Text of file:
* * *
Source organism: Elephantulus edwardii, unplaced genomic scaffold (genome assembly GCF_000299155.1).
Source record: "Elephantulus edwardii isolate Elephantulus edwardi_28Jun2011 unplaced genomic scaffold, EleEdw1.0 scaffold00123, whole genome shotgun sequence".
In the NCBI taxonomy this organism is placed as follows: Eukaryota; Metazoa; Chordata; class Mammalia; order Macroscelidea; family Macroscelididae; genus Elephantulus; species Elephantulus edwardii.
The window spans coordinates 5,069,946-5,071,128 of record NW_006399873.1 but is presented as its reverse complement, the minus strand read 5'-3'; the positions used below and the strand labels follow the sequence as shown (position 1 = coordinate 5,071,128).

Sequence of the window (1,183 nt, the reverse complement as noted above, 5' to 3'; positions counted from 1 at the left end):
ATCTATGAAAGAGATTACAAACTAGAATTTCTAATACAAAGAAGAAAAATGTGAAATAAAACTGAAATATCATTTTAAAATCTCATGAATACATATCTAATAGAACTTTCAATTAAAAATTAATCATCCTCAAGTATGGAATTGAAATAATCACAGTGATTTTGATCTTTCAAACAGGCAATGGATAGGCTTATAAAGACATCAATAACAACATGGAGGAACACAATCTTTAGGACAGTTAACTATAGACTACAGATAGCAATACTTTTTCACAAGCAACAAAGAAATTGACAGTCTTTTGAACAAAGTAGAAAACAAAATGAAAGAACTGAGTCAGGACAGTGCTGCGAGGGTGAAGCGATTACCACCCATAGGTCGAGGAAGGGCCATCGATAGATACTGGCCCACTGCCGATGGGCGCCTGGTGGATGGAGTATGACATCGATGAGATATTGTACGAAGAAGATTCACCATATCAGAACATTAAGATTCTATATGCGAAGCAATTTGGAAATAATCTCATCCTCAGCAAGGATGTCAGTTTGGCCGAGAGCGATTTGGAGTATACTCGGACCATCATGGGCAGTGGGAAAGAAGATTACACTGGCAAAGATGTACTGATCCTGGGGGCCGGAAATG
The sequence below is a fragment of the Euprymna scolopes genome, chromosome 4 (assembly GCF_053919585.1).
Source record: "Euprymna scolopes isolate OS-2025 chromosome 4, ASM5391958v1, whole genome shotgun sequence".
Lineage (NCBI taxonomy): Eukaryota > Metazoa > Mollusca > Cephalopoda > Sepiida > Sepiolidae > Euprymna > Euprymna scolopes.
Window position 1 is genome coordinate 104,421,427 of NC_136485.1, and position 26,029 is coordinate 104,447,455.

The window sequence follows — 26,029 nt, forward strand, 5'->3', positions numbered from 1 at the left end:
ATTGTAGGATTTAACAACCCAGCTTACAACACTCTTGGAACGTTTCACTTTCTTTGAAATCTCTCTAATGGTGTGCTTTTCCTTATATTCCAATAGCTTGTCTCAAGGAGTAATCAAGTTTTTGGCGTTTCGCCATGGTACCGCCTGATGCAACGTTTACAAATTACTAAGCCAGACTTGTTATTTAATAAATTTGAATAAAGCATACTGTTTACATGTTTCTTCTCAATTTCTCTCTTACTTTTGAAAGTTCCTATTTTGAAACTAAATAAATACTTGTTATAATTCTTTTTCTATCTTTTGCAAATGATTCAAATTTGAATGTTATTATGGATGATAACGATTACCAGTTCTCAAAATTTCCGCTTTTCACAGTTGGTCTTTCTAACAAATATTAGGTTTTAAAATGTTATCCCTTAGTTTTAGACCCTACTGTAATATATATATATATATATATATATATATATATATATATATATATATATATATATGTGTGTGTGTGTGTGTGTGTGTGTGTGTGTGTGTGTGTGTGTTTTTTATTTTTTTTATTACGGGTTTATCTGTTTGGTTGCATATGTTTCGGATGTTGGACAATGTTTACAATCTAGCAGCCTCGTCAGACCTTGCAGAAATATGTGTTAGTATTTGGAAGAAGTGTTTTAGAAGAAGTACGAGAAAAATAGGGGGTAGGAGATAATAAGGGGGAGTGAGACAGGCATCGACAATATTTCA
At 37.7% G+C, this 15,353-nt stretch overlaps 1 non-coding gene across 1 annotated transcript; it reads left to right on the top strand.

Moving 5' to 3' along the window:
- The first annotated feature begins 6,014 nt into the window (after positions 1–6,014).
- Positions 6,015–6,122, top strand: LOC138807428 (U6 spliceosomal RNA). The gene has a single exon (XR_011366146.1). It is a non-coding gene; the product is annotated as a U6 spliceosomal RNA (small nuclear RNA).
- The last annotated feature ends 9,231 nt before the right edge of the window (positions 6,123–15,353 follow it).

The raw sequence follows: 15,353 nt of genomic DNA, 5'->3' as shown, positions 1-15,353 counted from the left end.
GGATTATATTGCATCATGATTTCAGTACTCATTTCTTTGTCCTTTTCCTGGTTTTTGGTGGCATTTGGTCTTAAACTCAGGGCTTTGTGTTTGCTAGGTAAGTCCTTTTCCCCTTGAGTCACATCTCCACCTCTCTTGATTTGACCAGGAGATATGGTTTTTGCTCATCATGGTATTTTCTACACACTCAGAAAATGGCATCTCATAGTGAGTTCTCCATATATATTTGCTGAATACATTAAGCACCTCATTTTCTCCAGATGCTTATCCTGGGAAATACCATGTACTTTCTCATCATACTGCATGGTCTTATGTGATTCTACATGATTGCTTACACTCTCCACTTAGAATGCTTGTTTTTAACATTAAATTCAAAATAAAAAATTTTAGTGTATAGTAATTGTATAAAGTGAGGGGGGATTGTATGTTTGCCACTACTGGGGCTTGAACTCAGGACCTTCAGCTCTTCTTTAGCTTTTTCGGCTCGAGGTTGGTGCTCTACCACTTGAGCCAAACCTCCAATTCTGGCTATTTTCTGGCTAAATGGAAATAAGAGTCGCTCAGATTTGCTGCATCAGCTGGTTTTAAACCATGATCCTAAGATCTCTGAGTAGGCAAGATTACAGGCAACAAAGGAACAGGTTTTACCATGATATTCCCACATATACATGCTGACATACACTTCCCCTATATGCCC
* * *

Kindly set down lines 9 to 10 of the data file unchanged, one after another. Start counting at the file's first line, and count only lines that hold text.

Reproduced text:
Lineage (NCBI taxonomy): Eukaryota > Metazoa > Mollusca > Cephalopoda > Sepiida > Sepiolidae > Euprymna > Euprymna scolopes.
Window position 1 is genome coordinate 104,421,427 of NC_136485.1, and position 26,029 is coordinate 104,447,455.